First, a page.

DALLAS, Oct. 6 - A toxin that causes botulism can also reduce the pain and muscle spasms that commonly paralyzes a limb after a stroke, according to a report in the October issue of Stroke: Journal of the American Heart Association.
European researchers tested three doses of Dysport, a drug derived from botulinum toxin type A (BtxA), against a placebo in a randomized study of 82 patients. All patients receiving the drug showed significant improvement compared to the placebo group.
"Stiffness in their arms was reduced, painful muscle spasms were reduced or abolished, and the patients were able to sit or lie in bed more comfortably," says lead author A. M. O. Bakheit, M.D., professor of neurological rehabilitation at Mount Gould Hospital in Plymouth, England.
Spasticity is severe muscle stiffness that commonly occurs in the arms or legs after a person has a stroke. Only about 5 percent of stroke survivors who develop it regain full use of a paralyzed arm, according to the authors.
"Spasticity causes severe pain in the muscle, which does not respond to treatment with other drugs," says Bakheit. "It causes frequent spasms - jerky movements of the arms or legs - that can interfere with sleep or sitting in a chair. It can be so severe as to throw a stroke survivor off a chair."
Two pharmacological forms of botulinum toxin type A, one of seven types of a bacterial toxin that can cause fatal food poisoning, are currently available - Dysport and Botox. Because of differences between the two drugs in their formulation, the European team said its findings apply only to Dysport.
In Bakheit's view, the Dysport injections used in the study offer distinct advantages over oral drugs used to treat spasticity in stroke patients. The oral drugs reduce muscle tone throughout the body and sometimes patients are unable to sit or walk because the good muscles are affected as well as the paralyzed muscles, he says.
The oral medications also produce several debilitating side effects such as sleepiness and mental confusion. Patients often develop tolerance to these drugs quickly and require higher doses, which usually increases the side effects.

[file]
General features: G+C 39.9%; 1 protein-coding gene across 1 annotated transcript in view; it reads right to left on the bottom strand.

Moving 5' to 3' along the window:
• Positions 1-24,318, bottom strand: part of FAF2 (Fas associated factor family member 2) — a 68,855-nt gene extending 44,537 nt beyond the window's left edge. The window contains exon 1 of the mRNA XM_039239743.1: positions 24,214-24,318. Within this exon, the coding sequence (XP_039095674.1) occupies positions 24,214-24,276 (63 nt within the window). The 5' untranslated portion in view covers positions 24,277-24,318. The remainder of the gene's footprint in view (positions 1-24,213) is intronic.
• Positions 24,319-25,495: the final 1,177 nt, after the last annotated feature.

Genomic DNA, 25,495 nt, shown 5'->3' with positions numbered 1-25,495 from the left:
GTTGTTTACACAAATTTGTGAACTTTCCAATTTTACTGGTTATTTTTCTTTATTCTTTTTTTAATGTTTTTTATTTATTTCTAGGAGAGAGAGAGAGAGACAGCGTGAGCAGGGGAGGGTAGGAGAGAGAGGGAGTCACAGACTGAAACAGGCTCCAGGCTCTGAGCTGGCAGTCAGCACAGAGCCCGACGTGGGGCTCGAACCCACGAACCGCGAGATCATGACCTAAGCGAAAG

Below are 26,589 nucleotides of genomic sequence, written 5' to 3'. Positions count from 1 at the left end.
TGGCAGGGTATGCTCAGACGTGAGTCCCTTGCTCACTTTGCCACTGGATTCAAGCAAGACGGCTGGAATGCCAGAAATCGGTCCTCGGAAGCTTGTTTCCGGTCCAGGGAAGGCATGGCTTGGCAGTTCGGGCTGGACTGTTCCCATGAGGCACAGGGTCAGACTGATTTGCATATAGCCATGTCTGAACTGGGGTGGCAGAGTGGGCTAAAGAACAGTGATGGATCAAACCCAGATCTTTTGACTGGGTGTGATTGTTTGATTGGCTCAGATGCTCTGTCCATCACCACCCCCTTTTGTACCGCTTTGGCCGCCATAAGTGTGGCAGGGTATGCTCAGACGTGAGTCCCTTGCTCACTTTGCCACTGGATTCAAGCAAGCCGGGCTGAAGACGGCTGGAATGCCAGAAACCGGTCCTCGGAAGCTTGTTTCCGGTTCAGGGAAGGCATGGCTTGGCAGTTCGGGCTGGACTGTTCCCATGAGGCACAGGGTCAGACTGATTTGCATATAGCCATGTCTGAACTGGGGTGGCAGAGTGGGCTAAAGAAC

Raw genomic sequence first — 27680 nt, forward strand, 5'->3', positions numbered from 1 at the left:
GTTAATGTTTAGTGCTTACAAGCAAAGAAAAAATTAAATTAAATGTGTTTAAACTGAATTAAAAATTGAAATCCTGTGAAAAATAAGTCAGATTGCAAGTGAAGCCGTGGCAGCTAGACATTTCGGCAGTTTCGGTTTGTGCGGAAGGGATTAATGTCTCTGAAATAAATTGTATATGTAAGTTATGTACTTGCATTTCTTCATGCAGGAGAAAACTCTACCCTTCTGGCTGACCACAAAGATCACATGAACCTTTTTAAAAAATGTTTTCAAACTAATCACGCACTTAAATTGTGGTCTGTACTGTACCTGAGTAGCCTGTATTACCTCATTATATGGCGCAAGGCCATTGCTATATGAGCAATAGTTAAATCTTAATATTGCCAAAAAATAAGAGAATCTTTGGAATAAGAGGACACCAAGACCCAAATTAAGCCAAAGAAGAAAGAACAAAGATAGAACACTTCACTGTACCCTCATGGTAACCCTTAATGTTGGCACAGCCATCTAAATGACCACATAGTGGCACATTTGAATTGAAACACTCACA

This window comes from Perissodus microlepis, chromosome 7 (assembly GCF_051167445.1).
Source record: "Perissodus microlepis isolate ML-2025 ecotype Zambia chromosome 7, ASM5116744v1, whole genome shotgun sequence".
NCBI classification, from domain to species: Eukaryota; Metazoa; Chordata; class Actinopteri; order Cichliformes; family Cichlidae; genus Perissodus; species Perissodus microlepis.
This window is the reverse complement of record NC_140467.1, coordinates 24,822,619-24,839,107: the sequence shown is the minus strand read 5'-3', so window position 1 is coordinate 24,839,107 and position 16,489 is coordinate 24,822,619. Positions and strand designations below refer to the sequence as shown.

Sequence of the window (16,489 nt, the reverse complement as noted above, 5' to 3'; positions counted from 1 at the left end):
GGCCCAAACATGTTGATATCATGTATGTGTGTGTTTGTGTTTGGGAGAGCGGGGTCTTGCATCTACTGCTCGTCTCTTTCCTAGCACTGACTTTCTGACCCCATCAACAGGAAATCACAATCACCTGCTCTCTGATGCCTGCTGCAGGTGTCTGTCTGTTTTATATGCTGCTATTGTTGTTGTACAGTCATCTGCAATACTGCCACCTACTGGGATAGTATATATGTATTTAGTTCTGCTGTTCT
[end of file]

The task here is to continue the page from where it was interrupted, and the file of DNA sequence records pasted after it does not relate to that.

In contrast, the Dysport injection targets specific muscles without interfering with other muscles. And a single injection is effective for three to four months, which would eliminate the need for patients to take oral medications once a day or more.
BtxA prevents the release of acetylcholine, a chemical that enables muscles to contract and cause movement. It is prescribed to treat a number of muscle conditions, including uncontrolled squinting of the eyes, cerebral palsy, and even to smooth facial wrinkles.
Researchers at 11 medical centers in the United Kingdom and Western Europe undertook the trial after several small studies suggested botulinum toxin could help patients who develop spasticity following a stroke. They wanted to confirm the findings in a large trial as well as determine the appropriate dose.
The study was double blind, meaning that neither the physicians nor the stroke patients knew who received the drug and which ones got an injection of an inactive fluid. Nineteen patients were randomized to placebo; 22 received 500 units of Dysport; another 22 got 1,000 units; and 19 were injected with 1,500 units. Researchers measured the degree of muscle stiffness and the ability to function before injection and at 2, 4, 8, 12, and 16 week intervals.
"We found that the botulinum toxin was much more effective in relieving spasticity than was the placebo, and that the patients who got the 1,000 unit-dose appeared to do much better," says Bakheit.
The drug did cause some minor side effects, including a red rash and mild flu-like symptoms of runny nose, aching joints and a slight fever. "The toxin has been used since 1989 in most European countries and North America and reports of serious side effects are rare," Bakheit says.
Although the patients who received Dysport had significantly less muscle stiffness and pain, their overall ability to function normally at tasks such as washing, dressing, and using a toilet did not improve significantly. This finding was not unexpected because the drug did not strengthen muscle. In fact, muscles injected with Dysport were weakened slightly.
Bakheit sees an advantage for caregivers as well as patients in using Dysport. Limb stiffness can make if difficult to dress a person or to open the hands for cleaning. "When the muscles become relaxed, the caregiver is better able to help the patient put his or her arms through sleeves or to open the hands for washing or for cutting finger nails," he says.
Co-authors are A. F. Thilmann, M.D.; A. B. Ward, M.D.; W. Poewe, M.D.; J. Wissel, M.D.; J. Muller, M.D.; R. Benecke, M.D.; C. Collin, M.D.; F. Muller, M.D.; C. D. Ward, M.D.; and C. Neumann, M.D. NR00-1176 (Circ/ Bakheit)
The above post is reprinted from materials provided by American Heart Association. Note: Content may be edited for style and length.
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